At this time, I’m confident in saying that MediaMouse.org has outlived its usefulness. Internal problems coupled with an inability to respond to the changing political context, has rendered this project largely ineffective. That said, we’re quite proud of much of the work we have done over the years, whether it is reporting on under reported issues here in West Michigan or traveling across the country to cover large mobilizations against trade agreements. There is a lot to be thankful for, not the least of which has been the opportunity to hear that we inspired people–however few they may be–to act to make this world a better place.
With MediaMouse.org no longer taking up so much of the contributors’ time, we will be in a better position to be able to act in that capacity and to move forward from a place where we are unhindered by the baggage and responsibilities associated with this project. To that end, we are excited to see where the future takes us–and excited to make room for others to fill whatever gaps may be left by our departure.
In the end, we just want to thank everyone that ever read what we wrote, contributed to the site, or otherwise helped make this project work to the extent that it did.
In Pursuit Of A Stronger Struggle For A New World,
In case you missed them, here’s what we think were the best articles on MediaMouse.org in March. As always, there is plenty here to get you outraged, frustrated, or upset about the state of the world.
However, while the news presented on this site is frequently “bad,” we encourage you to see it as an invitation to action–we cannot simply sit back while these things go on. Get involved with a group working to change the local community or the world or start your own project. With so much “bad” in the world, there are plenty of opportunities for each of us to use our own unique skills and talents to make something better.
In order to spark some interest in the Amy Goodman fundraiser for Mediamouse.org that is happening on May 10, here is a video of Amy Goodman’s last lecture in Grand Rapids (when she spoke at Fountain Street Church):
Also, as a reminder, Amy Goodman will be speaking on May 10 about her new book,
Saturday, May 10, 2008
7:00pm (Doors at 6:00pm)
Plymouth Congregational United Church of Christ
4010 Kalamazoo Ave SE
Grand Rapids, MI 49508
*** Doors open at 6:00pm, Goodman speaks at 7:00pm. Admission is a sliding scale of $5-$25 for Mediamouse.org. Please bring cash, we cannot accept credit card and/or check payments. ***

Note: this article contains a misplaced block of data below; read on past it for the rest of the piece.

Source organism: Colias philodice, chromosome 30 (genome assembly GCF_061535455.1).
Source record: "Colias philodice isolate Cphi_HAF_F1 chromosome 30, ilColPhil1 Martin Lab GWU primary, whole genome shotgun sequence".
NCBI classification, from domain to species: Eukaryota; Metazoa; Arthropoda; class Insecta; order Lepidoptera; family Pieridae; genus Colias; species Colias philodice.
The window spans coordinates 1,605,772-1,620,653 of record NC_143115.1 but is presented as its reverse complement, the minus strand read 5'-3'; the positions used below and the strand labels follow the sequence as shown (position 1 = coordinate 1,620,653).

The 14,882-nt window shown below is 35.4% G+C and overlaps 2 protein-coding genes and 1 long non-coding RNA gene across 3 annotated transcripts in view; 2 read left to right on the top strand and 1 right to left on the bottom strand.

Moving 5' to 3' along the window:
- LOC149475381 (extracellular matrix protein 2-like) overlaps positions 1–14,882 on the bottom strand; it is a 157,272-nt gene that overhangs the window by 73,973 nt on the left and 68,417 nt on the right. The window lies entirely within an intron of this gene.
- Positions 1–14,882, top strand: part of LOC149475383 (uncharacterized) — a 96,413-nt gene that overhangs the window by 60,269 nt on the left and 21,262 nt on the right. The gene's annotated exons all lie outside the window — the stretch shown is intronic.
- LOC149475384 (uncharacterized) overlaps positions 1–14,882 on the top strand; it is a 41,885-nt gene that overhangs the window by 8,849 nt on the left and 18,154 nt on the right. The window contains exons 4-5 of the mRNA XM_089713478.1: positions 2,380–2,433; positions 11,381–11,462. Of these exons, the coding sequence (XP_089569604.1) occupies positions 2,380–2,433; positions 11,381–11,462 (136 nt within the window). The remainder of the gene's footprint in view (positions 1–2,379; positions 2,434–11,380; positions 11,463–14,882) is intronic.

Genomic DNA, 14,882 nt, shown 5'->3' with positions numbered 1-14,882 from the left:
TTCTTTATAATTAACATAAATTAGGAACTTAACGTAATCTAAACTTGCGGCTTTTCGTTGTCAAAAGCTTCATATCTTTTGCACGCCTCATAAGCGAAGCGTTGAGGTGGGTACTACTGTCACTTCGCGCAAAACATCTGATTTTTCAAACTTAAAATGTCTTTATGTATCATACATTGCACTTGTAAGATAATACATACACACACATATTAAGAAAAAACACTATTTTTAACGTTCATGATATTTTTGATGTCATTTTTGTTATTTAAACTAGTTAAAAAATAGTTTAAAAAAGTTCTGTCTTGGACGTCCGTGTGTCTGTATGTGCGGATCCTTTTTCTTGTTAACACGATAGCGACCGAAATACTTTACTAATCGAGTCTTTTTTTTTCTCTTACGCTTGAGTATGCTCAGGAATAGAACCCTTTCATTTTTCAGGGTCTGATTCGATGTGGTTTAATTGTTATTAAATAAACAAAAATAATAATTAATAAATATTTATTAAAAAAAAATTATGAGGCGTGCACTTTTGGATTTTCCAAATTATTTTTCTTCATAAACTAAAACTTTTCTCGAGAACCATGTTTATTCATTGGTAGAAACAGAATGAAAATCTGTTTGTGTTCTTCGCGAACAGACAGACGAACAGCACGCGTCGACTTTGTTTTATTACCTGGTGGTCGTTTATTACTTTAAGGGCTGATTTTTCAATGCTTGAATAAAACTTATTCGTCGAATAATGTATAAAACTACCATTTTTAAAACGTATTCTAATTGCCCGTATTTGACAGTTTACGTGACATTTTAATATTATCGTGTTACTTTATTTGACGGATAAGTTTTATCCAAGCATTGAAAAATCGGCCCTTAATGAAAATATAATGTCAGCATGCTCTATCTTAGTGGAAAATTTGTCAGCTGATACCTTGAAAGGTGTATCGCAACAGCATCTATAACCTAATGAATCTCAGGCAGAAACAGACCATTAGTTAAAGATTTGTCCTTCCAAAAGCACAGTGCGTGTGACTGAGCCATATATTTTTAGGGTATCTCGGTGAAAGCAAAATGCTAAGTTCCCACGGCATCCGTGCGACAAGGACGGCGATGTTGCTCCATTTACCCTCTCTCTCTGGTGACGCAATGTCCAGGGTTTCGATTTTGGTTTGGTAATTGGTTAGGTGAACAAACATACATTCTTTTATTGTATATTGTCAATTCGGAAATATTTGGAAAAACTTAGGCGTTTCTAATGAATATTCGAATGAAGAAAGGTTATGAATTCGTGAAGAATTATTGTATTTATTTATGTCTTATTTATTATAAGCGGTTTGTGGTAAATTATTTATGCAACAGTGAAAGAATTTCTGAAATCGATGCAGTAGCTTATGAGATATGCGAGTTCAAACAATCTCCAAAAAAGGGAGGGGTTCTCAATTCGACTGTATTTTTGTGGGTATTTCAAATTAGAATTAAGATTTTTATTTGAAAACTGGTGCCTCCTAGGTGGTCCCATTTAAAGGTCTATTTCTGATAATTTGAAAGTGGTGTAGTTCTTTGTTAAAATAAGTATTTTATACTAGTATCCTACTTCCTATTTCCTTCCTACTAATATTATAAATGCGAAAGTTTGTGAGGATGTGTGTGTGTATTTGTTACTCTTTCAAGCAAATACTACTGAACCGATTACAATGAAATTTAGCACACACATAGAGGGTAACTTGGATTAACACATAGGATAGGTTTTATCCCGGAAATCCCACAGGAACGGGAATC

Media Mouse, along with the local group ACTIVATE, have produced two new educational resources for groups and individuals organizing for social change in Grand Rapids. As part of their campaign to counter military recruiting, ACTIVATE has produced a small booklet titled The Truth About Military Recruiting that examines a variety of issues relating to military recruitment including the class nature of military recruiting, the treatment of women within the military, the treatment of veterans, the myth of money for college promoted by military recruiters, local alternatives to military service, and organizing ideas. The second resource is a pamphlet titled Migration is a Human Right: The Truth About Immigration in the US. The pamphlet was created using research conducted by ACTIVATE and Media Mouse in response to the immigrant rights movement as well as the organized anti-immigrant movement by the far right in West Michigan. The pamphlet is designed to be given to people who have no knowledge about the history of immigration to the United States or the contemporary realities of immigration.
Both pamphlets are available online and are also being distributed at events where ACTIVATE has a table.
Over the past six years, Media Mouse has grown quite a bit. Whereas we used to do occasional videos on public access television and distribute flyers, we now reach over 100,000 people per month through our website. We are produce original, researched independent media that people are unable to find anywhere else in Grand Rapids. As a result of our work, our visibility has increased significantly, but we always need help promoting the site.
To that end, we have put a few flyers online and are asking folks to help us promote mediamouse.org. It could be as simple as telling your friends about the site, linking to it from your blog/website/myspace/whatever, or putting up posters around town. If you have further ideas for promoting the site, contact us.